By Winfred Kuria
People can now translate web text in Swahili language following Microsoft’s introduction of the translation option in collaboration with Tanslators Without Borders.
The Swahili language, used by over 150 million people in East and Central Africa, is the first native African language to be supported by the company’s automatic translation service.
Microsoft will integrate the Swahili language translation service across its products range including Bing, Microsoft Office, PowerPoint, Excel, Outlook, Publisher, OneNote, Cortana among others.
The translator, running on Microsoft cloud services, will see Lumia phone users and personal computers running on Windows translate any language to Kiswahili.
In addition, Microsoft will also introduce other apps to run on Android and iOS powered devices.
Microsoft is looking at community and global use of the functionality to veer away from the traditional human translator.
“Governments in the region will be able to make documents and information available at virtually no cost. In addition, both government and non-governmental organisations will be able to quickly communicate with locals, and most importantly, people will be able to communicate back and forth across borders for both business and personal purposes,” Said Microsoft’s Kenya country manager Kunle Awosika.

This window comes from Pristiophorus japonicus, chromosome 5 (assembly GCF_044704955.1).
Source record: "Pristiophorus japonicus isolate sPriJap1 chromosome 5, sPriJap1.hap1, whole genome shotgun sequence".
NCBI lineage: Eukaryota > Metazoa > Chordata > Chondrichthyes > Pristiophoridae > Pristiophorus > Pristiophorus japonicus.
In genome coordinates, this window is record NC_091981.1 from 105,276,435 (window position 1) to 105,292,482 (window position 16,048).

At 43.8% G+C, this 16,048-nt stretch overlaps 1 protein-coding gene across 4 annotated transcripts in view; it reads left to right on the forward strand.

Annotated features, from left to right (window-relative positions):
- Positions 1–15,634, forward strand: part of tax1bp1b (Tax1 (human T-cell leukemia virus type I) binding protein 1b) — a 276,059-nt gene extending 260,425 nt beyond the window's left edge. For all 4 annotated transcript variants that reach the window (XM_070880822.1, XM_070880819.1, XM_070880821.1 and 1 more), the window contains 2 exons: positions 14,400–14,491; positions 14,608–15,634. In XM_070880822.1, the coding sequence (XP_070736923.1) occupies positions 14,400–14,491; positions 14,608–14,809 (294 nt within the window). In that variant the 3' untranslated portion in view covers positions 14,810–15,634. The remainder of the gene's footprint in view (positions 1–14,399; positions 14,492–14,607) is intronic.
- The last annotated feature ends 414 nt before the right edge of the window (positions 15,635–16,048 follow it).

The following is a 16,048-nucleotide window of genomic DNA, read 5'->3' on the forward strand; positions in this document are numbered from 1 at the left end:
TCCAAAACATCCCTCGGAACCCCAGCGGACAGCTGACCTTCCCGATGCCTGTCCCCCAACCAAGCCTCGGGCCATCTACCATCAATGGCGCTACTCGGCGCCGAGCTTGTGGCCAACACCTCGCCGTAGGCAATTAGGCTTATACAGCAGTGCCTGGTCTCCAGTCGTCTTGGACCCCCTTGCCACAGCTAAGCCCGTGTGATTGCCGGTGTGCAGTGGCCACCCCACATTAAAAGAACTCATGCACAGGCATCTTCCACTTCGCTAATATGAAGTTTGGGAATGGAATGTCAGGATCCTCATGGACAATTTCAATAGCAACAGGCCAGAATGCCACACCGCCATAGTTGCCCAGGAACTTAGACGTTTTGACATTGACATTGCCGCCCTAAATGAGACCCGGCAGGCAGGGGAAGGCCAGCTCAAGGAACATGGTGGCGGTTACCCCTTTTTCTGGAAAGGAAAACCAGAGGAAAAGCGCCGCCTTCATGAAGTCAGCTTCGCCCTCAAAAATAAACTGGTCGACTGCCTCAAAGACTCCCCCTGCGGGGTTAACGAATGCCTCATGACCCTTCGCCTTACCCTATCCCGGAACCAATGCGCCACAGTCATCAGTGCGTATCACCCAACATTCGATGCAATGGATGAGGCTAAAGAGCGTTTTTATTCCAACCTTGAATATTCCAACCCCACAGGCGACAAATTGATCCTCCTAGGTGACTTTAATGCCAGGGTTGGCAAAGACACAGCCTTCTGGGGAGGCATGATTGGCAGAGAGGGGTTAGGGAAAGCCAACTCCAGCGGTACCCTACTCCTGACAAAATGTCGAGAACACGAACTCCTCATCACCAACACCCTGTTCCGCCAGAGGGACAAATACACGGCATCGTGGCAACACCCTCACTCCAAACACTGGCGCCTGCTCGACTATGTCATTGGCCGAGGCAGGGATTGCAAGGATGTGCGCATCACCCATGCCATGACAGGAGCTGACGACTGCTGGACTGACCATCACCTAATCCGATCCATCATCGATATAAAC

Through the use of the Swahili language translator web widget, organisations with online content will be able to add multi-layer language support to their websites.
Swahili will also be available as an instant messaging language option for real-time communication.
Developers will be able to integrate Kiswahili translation into their own products and apps through the Microsoft Translator API.